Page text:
Balancing Act


We often hear advice to ‘maintain a healthy balance’. Whether it’s in regard to a balanced diet, the balance of juggling family, friends and relationships or the elusive ideal of a work-life balance, we all wobble along various tightropes, desperately trying to keep in line. On being given such advice, it is easy to get lost in this idea of balance, causing many of us to overlook a crucial word: maintain. Balance requires continual maintenance.

As an individual with a somewhat pronounced all-or-nothing attitude, I have never been so great at balance off the yoga mat. As soon as my schedule begins to fill up, the things that are truly important to me are often the first to go: time spent in nature, reading a good book, exercise, dinner with friends, writing. The list is endless. I have often found myself attending yoga retreats as some sort of power-up during chaotic times – much like many of us trick ourselves into thinking that a long lie-in makes up for a sleep deficit which has crept up for weeks. Frustratingly, life doesn’t work that way.

In the final few days of a yoga retreat I attended recently, the inevitable gloomy exchange began popping up among guests; collective sighs of “back to reality soon” and “how on earth am I going to cope at work on Monday?” This universal sentiment is not exclusive to retreats. Anyone who has enjoyed even the briefest of holidays will be familiar with that sinking feeling of returning to ‘normal life’. It can even be enough to dull whatever adventure you are experiencing, limiting the benefits in the process.

This got me questioning the way in which we view holidays and in particular, the way we use the word retreat. Its synonyms invoke opposite ends of an emotional spectrum, from sanctuary and shelter, to recoil, run away and flee. Many of us see retreats or holidays as a means of ‘getting away from reality’, of momentarily pausing time. It is both strange and sad that so-called ‘normal life’ is so commonly viewed as an opposing entity to life on your travels. Surely they are separate moments on a continuum?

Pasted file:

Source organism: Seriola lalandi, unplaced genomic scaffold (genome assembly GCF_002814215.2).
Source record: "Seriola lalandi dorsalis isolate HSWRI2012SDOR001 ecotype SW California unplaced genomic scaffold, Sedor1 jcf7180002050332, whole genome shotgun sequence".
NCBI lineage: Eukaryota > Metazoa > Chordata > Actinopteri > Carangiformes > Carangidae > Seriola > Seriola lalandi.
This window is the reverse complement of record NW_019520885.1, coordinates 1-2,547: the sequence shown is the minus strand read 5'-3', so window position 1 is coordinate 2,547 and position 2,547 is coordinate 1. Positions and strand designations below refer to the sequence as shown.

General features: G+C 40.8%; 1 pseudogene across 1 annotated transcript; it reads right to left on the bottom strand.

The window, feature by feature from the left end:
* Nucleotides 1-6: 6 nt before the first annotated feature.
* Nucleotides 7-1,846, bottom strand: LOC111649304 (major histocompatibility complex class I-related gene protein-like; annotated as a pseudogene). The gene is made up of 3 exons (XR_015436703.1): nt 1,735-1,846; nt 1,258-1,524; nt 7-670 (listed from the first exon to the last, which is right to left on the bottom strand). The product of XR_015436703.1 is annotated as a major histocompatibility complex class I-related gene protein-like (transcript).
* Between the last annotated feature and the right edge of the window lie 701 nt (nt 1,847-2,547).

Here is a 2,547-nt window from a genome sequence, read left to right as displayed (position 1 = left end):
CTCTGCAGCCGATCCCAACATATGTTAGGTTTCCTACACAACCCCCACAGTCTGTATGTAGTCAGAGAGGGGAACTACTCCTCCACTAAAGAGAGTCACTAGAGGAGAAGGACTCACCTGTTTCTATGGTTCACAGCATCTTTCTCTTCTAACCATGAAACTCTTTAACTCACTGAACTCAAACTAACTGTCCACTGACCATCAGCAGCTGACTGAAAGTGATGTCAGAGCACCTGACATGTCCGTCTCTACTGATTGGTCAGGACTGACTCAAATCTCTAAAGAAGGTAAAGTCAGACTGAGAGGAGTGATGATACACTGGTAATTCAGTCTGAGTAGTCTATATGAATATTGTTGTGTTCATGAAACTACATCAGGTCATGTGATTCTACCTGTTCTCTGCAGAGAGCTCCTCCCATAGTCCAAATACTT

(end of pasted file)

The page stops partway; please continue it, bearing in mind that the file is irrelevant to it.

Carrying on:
We can’t all run away to mountains, jungles or beaches and forever live a perfectly balanced and peaceful day-to-day existence, enticing as the prospect may be. Equally, during those brief moments where we create a sense of space and separation from our ‘normal life,’ or ‘reality,’ it is important to realise what an illusion it is to do so. The problem perhaps stems from a natural tendency to separate and compartmentalise aspects of our lives, creating struggles when we try to align them and tightrope walk in-between.

The first challenge in overcoming such struggles is to try and weave it all together, embracing all aspects of life as a whole. Looking at the way in which you approach a getaway could be a good place to start; try to ascertain what exactly it is about a retreat or holiday that gives you a sense of peace, freedom or space. Conversely, what aspect of your day-to-day life drives you to seek a momentary escape? Getting to the root of this and becoming aware of its impact on your daily life is a vital step in creating equilibrium.

The next challenge is maintenance.  Actively maintaining this awareness will naturally nudge you into the necessary changes to make ‘normal life’ feel like less of a chore, less of a separate entity to that carefree holiday feeling. This could be as subtle as getting more sleep, prioritising time for yourself or creating more time for the things that are important to you. Then again, it may be as big as re-thinking your career or letting go of a relationship which is no longer healthy.

This isn’t to say that maintaining balance from this perspective is easy. Those who have ever attempted to walk an actual, physical tightrope will know what hard work is involved in something that can look so elegantly effortless. Nonetheless, hard work pays off. Maybe next time you go on holiday, you won’t be fearfully counting the days until you return to´normal life´…